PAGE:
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Even before Carol Anne was born, Diane knew she was special. All her kids were special, of course, and she’d enjoyed her pregnancies with Dana and Robbie just as much as she did with Carol Anne. But there was something different about the way Diane felt as Carol Anne grew inside her, a connection so strong that she could sense it in a way she hadn’t experienced with the other two.

When she told Steven about it he’d just laughed and said the hormones were getting to her, then he’d ducked to avoid the dish towel she threw at him on his way out of the kitchen. But it didn’t matter that he didn’t believe her; she could tell how special her daughter would be, and eventually he’d see that she’d been right all along.

Diane hadn’t been sure how she’d do as a mother, in the beginning. Dana had surprised them, back when she and Steven were first starting out in the tiny, cheap apartment they’d moved into after they got married. Steven had just started his first sales job, and Diane was still finding her footing as a wife when she went to the doctor and he confirmed that she was going to have to learn to be a mother as well.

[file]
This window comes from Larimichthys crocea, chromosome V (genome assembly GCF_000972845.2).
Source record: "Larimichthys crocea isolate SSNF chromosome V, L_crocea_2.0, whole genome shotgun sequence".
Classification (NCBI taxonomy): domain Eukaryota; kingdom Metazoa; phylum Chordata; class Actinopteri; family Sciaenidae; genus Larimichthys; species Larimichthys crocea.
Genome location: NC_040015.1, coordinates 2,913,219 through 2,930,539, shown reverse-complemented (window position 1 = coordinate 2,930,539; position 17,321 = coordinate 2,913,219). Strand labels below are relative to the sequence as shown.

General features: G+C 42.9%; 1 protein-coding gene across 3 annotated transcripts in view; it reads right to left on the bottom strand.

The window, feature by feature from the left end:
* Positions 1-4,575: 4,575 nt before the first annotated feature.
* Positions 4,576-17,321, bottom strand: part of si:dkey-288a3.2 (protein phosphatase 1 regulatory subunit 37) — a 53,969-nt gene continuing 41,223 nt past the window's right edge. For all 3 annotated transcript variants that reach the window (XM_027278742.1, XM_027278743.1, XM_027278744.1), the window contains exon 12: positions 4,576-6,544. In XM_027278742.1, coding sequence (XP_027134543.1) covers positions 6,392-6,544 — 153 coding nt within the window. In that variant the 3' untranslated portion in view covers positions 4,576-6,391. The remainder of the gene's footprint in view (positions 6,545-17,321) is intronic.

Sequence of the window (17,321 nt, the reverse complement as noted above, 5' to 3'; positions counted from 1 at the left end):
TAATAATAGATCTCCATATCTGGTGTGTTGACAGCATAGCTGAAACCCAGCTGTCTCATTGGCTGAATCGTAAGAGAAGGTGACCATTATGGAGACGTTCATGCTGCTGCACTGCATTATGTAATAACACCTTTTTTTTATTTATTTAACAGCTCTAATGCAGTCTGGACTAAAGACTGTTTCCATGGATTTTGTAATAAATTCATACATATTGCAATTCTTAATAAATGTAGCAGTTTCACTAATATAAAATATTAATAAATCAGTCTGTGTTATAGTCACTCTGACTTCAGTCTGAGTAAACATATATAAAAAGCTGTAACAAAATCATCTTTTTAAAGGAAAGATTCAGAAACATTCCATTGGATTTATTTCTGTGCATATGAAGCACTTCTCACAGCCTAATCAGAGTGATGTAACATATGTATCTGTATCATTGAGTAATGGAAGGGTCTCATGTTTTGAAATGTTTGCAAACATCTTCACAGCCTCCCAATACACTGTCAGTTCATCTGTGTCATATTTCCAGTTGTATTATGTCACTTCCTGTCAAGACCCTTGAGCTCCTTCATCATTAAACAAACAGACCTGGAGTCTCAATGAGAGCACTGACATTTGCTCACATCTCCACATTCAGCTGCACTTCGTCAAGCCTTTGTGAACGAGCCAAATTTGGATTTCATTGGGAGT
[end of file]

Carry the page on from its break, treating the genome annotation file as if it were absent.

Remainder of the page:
She’d been terrified: of pregnancy, of being alone with a baby all day, of Steven’s reaction. But he’d been thrilled, and in the end his enthusiasm had been contagious. It had settled her nerves some, at any rate, and by the time Dana came along, she’d been more or less sure she wouldn’t do any lasting damage to her baby.

For years it was just the three of them, Steven and Diane and Dana in their little apartment, and then a bungalow in a decent neighborhood where Steven felt okay leaving them while he was working his way up the company ladder. They never talked about waiting to have more kids, though they worried plenty about how they were going to keep the water and the power on in the early days.

But once Steven was settled with the real estate company and making more money, it was easier for both of them to relax, and when Robbie came along they started talking about a bigger place. They moved into the house in Cuesta Verde just after Diane found out she was pregnant for the third time, and even though she spent most of her pregnancy trying to set up a new house with two kids underfoot, she still knew that there was going to be something different about her youngest.

When Carol Anne was born she was perfect. Ten little fingers and ten tiny toes, a head covered in soft peach fuzz, and wide blue eyes blinking up at her as though she knew exactly who Diane was. Maybe she did; she’d been listening to Diane talking to her for nine months, after all, and if Diane had felt the connection with her daughter, then Carol Anne must have felt it too.

She was in a hurry to be born, making her entrance into the world before the ambulance even made it to the house. By the time the paramedics reached them, Carol Anne was in her arms, eyes still closed and screaming as though she wanted the whole world to know she’d arrived.